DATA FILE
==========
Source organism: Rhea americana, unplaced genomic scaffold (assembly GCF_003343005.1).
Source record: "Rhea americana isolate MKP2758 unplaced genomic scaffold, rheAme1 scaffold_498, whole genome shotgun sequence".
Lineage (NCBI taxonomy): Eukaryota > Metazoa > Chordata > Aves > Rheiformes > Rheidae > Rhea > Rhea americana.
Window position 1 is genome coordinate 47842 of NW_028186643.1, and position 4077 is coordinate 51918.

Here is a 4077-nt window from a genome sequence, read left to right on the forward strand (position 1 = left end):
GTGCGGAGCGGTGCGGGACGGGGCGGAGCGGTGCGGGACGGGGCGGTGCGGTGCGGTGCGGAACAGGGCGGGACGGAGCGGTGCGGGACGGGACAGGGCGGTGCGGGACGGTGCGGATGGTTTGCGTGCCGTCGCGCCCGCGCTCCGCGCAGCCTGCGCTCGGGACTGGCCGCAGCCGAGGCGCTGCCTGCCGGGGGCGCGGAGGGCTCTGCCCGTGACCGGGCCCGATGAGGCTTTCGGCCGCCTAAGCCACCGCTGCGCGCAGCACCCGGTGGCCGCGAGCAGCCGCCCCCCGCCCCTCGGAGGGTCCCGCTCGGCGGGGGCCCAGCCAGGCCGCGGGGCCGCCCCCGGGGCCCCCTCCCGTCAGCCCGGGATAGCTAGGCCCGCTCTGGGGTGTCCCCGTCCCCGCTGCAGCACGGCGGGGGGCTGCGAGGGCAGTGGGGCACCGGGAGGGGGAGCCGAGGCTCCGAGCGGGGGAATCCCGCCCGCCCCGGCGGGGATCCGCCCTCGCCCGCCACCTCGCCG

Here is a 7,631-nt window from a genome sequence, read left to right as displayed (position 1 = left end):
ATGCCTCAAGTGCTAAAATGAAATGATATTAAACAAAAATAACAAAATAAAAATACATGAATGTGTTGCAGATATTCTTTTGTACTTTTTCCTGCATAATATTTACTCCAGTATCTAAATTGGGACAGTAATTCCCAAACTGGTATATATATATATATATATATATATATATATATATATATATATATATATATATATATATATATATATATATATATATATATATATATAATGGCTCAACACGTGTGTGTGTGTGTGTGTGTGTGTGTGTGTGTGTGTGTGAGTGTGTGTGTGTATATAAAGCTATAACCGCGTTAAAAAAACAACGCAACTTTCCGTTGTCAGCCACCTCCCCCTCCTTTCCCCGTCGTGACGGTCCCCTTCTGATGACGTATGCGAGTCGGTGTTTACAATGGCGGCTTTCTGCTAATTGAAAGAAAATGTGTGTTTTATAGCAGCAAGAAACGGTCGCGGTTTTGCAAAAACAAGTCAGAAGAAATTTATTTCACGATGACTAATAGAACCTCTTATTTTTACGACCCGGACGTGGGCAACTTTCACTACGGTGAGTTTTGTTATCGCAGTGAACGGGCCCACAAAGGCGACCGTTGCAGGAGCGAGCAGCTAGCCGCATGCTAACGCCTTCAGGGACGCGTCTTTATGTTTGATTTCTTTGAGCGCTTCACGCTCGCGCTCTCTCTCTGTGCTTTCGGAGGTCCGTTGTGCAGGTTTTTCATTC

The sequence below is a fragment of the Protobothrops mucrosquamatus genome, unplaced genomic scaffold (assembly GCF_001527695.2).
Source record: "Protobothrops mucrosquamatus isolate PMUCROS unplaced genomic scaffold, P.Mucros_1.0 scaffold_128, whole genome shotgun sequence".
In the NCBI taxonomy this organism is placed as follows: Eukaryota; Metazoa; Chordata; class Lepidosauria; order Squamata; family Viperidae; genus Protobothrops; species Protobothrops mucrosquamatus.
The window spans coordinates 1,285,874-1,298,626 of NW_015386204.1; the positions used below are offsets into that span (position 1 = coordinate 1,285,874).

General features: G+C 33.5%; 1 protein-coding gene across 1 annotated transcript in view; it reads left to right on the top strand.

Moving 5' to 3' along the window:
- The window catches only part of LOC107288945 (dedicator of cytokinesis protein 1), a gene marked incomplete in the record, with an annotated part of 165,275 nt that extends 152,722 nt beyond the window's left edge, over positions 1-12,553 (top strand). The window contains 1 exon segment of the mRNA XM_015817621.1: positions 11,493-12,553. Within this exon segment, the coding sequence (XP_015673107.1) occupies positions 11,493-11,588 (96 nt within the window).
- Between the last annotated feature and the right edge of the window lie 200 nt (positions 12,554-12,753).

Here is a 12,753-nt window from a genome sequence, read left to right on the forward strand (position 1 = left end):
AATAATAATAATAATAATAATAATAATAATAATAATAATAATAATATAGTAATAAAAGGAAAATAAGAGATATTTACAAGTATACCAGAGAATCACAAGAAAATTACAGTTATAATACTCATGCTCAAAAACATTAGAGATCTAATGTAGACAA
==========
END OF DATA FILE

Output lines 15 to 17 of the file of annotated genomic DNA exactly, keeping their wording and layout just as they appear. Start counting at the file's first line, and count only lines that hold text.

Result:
- The window catches only part of LOC107288945 (dedicator of cytokinesis protein 1), a gene marked incomplete in the record, with an annotated part of 165,275 nt that extends 152,722 nt beyond the window's left edge, over positions 1-12,553 (top strand). The window contains 1 exon segment of the mRNA XM_015817621.1: positions 11,493-12,553. Within this exon segment, the coding sequence (XP_015673107.1) occupies positions 11,493-11,588 (96 nt within the window).
- Between the last annotated feature and the right edge of the window lie 200 nt (positions 12,554-12,753).

Here is a 12,753-nt window from a genome sequence, read left to right on the forward strand (position 1 = left end):